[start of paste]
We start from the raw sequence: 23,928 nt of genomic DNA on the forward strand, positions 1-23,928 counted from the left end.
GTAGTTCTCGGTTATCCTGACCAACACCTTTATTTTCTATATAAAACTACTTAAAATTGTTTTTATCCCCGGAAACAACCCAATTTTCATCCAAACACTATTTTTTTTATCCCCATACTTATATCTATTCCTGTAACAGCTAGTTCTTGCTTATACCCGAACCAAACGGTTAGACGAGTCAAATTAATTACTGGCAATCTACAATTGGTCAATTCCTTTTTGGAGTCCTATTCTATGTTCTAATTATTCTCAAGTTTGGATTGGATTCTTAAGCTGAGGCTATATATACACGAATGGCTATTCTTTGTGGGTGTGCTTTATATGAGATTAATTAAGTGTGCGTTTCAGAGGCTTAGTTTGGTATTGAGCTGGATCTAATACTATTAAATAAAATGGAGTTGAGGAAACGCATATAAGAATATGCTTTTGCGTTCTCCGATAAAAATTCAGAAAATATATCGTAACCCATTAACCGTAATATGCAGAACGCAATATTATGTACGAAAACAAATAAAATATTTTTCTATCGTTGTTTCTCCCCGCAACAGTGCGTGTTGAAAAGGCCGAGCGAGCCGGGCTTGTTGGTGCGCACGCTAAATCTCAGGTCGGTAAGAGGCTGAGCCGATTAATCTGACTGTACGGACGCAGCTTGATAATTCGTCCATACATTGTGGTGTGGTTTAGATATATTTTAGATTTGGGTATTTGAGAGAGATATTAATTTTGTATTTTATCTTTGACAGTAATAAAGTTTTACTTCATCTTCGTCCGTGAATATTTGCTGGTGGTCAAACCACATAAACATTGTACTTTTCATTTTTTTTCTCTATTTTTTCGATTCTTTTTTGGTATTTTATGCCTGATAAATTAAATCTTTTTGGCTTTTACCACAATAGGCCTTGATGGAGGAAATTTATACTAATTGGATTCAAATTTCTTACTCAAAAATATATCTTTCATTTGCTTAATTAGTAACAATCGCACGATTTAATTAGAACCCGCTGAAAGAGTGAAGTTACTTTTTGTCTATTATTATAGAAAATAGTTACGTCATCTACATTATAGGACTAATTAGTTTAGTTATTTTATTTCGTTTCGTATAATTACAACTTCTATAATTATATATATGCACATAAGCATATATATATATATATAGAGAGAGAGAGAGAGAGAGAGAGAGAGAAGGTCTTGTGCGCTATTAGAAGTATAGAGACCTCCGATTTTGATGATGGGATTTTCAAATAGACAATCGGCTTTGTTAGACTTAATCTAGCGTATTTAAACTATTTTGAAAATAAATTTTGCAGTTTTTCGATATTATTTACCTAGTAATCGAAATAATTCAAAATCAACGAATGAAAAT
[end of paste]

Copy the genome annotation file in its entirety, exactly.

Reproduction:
We start from the raw sequence: 23,928 nt of genomic DNA on the forward strand, positions 1-23,928 counted from the left end.
GTAGTTCTCGGTTATCCTGACCAACACCTTTATTTTCTATATAAAACTACTTAAAATTGTTTTTATCCCCGGAAACAACCCAATTTTCATCCAAACACTATTTTTTTTATCCCCATACTTATATCTATTCCTGTAACAGCTAGTTCTTGCTTATACCCGAACCAAACGGTTAGACGAGTCAAATTAATTACTGGCAATCTACAATTGGTCAATTCCTTTTTGGAGTCCTATTCTATGTTCTAATTATTCTCAAGTTTGGATTGGATTCTTAAGCTGAGGCTATATATACACGAATGGCTATTCTTTGTGGGTGTGCTTTATATGAGATTAATTAAGTGTGCGTTTCAGAGGCTTAGTTTGGTATTGAGCTGGATCTAATACTATTAAATAAAATGGAGTTGAGGAAACGCATATAAGAATATGCTTTTGCGTTCTCCGATAAAAATTCAGAAAATATATCGTAACCCATTAACCGTAATATGCAGAACGCAATATTATGTACGAAAACAAATAAAATATTTTTCTATCGTTGTTTCTCCCCGCAACAGTGCGTGTTGAAAAGGCCGAGCGAGCCGGGCTTGTTGGTGCGCACGCTAAATCTCAGGTCGGTAAGAGGCTGAGCCGATTAATCTGACTGTACGGACGCAGCTTGATAATTCGTCCATACATTGTGGTGTGGTTTAGATATATTTTAGATTTGGGTATTTGAGAGAGATATTAATTTTGTATTTTATCTTTGACAGTAATAAAGTTTTACTTCATCTTCGTCCGTGAATATTTGCTGGTGGTCAAACCACATAAACATTGTACTTTTCATTTTTTTTCTCTATTTTTTCGATTCTTTTTTGGTATTTTATGCCTGATAAATTAAATCTTTTTGGCTTTTACCACAATAGGCCTTGATGGAGGAAATTTATACTAATTGGATTCAAATTTCTTACTCAAAAATATATCTTTCATTTGCTTAATTAGTAACAATCGCACGATTTAATTAGAACCCGCTGAAAGAGTGAAGTTACTTTTTGTCTATTATTATAGAAAATAGTTACGTCATCTACATTATAGGACTAATTAGTTTAGTTATTTTATTTCGTTTCGTATAATTACAACTTCTATAATTATATATATGCACATAAGCATATATATATATATATAGAGAGAGAGAGAGAGAGAGAGAGAGAGAAGGTCTTGTGCGCTATTAGAAGTATAGAGACCTCCGATTTTGATGATGGGATTTTCAAATAGACAATCGGCTTTGTTAGACTTAATCTAGCGTATTTAAACTATTTTGAAAATAAATTTTGCAGTTTTTCGATATTATTTACCTAGTAATCGAAATAATTCAAAATCAACGAATGAAAAT